Ecology Surveys for Planning and Development
An ecology survey is a process of assessing the ecological value of a site or area in order to inform planning decisions. The purpose of an ecology survey is to identify any important habitats or species that may be present on the site. It also includes any potential impacts that a proposed development or project may have on these ecological features.
Ecology surveys typically involve a range of field surveys and data analysis. It may also include activities such as habitat mapping, wildlife surveys, and ecological impact assessments. The results of the survey are then used to inform planning decisions, including the design and location of proposed projects, and the implementation of any necessary mitigation measures to minimise any negative impacts on the local ecology.
Ecology surveys are an important tool for sustainable development plans. They help to ensure that the natural environment is protected and preserved for future generations. They are often required as part of the planning process for major projects. They should be undertaken by ecologists or environmental consultants with expertise in the field to ensure accurate results.
What are the stages of ecology surveys for planning?
An ecology survey can be split into two phases, the preliminary ecological appraisal and the ecological impact assessment.
Preliminary ecological appraisal (PEA) – This is the first survey that is carried out by licensed ecology consultants. A PEA is also sometimes otherwise known as an extended phase 1 habitat survey. A PEA typically includes an initial desktop study and a walkover survey.
A PEA survey will identify the various habitats or species that are present within the site. It will also highlight any planning policy issues and potential impacts of the development on a particular species.
Ecological impact assessment – This is an essential document that describes the potential effects of any activities on the environment. This assessment takes the results that have been provided from the PEA and uses them to assess the impact by undertaking detailed habitat-specific surveys.
These survey reports essentially serve as a way to confirm the presence or absence of a protected species and measure the impact of the proposed development on them. It also includes any mitigation procedures that may need to take place, such as bat boxes or creating artificial badger setts.
Once these assessments have been completed, qualified ecologists can use them to recommend any necessary procedures that must be carried out to protect the habitats or species identified in the surveys.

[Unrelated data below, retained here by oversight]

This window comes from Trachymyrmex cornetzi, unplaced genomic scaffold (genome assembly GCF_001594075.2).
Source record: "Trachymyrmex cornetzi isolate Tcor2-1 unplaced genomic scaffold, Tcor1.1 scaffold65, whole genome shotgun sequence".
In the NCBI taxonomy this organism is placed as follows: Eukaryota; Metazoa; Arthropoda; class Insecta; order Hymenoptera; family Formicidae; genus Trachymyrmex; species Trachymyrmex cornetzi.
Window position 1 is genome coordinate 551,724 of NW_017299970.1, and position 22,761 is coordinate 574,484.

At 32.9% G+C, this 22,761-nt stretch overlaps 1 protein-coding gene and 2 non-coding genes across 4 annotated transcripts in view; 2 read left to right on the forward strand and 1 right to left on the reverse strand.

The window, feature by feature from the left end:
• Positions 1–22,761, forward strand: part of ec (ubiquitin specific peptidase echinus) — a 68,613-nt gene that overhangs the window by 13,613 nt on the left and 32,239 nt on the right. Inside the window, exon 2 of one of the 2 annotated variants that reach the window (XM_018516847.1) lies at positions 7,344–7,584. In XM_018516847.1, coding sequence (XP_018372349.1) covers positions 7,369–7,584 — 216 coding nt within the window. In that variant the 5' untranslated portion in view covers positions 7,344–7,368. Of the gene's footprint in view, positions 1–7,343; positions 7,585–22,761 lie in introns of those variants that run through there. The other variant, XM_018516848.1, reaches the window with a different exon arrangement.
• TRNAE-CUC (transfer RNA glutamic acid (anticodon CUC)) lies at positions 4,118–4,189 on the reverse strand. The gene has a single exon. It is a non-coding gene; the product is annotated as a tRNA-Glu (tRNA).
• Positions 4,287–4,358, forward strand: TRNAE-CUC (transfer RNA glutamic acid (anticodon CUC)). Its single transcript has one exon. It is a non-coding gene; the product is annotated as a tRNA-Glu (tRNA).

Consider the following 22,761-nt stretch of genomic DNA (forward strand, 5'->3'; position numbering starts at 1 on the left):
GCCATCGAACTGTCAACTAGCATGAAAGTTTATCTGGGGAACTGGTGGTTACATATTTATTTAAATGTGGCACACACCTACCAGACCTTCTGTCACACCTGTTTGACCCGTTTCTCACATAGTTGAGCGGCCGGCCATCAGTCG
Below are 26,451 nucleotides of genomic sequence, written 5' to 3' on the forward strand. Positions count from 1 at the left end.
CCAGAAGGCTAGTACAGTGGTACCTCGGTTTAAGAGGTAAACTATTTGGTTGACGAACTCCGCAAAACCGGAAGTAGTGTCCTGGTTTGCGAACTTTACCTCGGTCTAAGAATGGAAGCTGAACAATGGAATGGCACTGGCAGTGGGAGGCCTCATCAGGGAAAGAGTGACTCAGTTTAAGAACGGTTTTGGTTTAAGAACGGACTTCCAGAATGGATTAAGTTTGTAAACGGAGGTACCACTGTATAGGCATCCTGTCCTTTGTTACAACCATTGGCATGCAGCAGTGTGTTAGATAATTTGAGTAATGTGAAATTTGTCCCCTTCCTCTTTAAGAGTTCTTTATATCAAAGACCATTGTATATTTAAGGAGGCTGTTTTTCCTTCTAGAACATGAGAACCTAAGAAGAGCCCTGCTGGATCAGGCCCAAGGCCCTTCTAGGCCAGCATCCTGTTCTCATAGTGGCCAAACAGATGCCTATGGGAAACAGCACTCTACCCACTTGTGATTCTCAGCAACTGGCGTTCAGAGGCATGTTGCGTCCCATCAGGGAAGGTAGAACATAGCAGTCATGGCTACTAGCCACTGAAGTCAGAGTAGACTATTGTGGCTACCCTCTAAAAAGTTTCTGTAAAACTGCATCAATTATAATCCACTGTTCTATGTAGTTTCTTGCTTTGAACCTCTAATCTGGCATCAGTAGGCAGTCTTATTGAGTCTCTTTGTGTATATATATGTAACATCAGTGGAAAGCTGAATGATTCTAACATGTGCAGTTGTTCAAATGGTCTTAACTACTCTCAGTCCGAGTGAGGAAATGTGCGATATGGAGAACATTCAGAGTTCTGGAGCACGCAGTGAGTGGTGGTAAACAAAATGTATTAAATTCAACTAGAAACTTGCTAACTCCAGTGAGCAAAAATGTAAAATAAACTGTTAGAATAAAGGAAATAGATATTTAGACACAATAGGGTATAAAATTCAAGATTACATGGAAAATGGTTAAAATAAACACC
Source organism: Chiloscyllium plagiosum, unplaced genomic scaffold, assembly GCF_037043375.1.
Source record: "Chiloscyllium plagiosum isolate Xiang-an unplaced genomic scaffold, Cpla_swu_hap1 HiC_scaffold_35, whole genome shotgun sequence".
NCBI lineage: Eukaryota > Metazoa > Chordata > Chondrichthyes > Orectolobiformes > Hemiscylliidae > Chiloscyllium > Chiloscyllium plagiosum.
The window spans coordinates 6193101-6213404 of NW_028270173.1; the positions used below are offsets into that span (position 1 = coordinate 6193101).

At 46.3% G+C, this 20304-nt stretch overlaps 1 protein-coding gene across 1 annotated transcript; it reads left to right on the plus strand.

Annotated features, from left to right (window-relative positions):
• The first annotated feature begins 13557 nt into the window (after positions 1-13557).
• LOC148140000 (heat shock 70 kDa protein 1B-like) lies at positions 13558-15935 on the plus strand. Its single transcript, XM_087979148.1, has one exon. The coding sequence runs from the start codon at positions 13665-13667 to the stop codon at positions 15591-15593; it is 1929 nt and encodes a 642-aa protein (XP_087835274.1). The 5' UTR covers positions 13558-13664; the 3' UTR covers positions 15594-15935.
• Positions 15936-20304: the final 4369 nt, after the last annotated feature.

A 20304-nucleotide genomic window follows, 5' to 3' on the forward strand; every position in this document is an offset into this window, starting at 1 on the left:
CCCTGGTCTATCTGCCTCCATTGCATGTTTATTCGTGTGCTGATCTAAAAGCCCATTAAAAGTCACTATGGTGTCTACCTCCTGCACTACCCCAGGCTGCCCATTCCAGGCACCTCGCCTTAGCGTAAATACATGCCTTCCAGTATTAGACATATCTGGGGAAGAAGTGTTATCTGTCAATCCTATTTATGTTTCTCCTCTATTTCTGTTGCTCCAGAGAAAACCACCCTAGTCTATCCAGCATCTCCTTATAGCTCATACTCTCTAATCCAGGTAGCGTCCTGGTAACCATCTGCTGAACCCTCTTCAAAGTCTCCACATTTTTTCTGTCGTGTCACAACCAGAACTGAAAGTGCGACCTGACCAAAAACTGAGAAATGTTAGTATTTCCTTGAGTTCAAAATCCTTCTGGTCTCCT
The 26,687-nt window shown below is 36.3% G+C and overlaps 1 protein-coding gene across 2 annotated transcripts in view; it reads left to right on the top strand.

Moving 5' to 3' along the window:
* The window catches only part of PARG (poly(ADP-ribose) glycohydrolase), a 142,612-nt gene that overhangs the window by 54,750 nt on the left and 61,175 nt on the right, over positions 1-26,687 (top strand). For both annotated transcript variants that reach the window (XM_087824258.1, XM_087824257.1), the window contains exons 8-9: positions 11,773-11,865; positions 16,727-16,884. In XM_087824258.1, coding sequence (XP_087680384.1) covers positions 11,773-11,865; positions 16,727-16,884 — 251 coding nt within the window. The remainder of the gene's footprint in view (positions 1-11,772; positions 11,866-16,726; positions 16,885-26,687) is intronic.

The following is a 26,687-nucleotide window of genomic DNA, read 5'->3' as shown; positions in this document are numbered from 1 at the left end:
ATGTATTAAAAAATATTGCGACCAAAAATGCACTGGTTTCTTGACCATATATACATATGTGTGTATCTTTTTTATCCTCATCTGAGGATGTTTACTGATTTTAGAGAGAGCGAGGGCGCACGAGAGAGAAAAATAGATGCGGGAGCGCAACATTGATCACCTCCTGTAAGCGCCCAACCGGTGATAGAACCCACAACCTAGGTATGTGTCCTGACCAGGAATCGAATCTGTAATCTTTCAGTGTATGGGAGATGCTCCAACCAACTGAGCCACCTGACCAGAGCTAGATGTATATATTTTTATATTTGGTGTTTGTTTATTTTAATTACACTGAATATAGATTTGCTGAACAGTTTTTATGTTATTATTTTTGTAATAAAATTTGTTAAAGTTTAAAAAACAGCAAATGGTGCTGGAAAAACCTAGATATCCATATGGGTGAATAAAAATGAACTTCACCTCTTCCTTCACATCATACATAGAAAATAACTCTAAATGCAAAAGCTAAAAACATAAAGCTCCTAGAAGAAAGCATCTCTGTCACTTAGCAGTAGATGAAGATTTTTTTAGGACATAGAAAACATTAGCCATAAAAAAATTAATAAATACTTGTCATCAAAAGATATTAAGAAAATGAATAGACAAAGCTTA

Ecology surveys for planning help to improve nature conservation as they identify species within proximity of constructions sites. They also help to provide safe alternatives for them and offer ways of relocating them or improving their habitats, making them much less at risk.
The chartered institute of ecology and environmental management (CIEEM) can provide further information on these surveys.
What can ecological surveyors do?
An ecological surveyor is capable of performing both desk-based and field survey work to identify the presence of any protected species or habitats. They will compile their findings into an ecological report, which is produced at the conclusion of the survey process and submitted to a local authority.
Ecology surveys for planning typically contain the following information:
- An assessment of whether the proposed development project is likely to pose a threat to any habitats
- Results from the initial scoping survey
- Data obtained during the preliminary ecological appraisal
- An ecology impact assessment outlining how the building work may impact habitats and species
- Mitigation strategies in case any evidence of species or habitats is discovered.
Why choose Collington Winter assist?
Collington Winter is an ecology consultancy that are passionate about ecology and provide a holistic and innovative approach to development. We are fast paced problem solvers, working with clients to find solutions where others cannot.
Our Ecology Director, Olivia Collington, is a highly professional Ecologist and holds a Natural England licence. She is passionate about ecology and has vast amounts of experience in providing ecological services, including appraisal and ecological assessments.
We provide a pragmatic service to meet the planning requirements by local planning authorities. We understand the importance of working closely with clients to provide a great service and deliver excellent results. We aim to provide a service which meets the needs of developers, whilst ensuring positive outcomes for wildlife.
We also offer protected species surveys and mitigation.
23 Bark Street East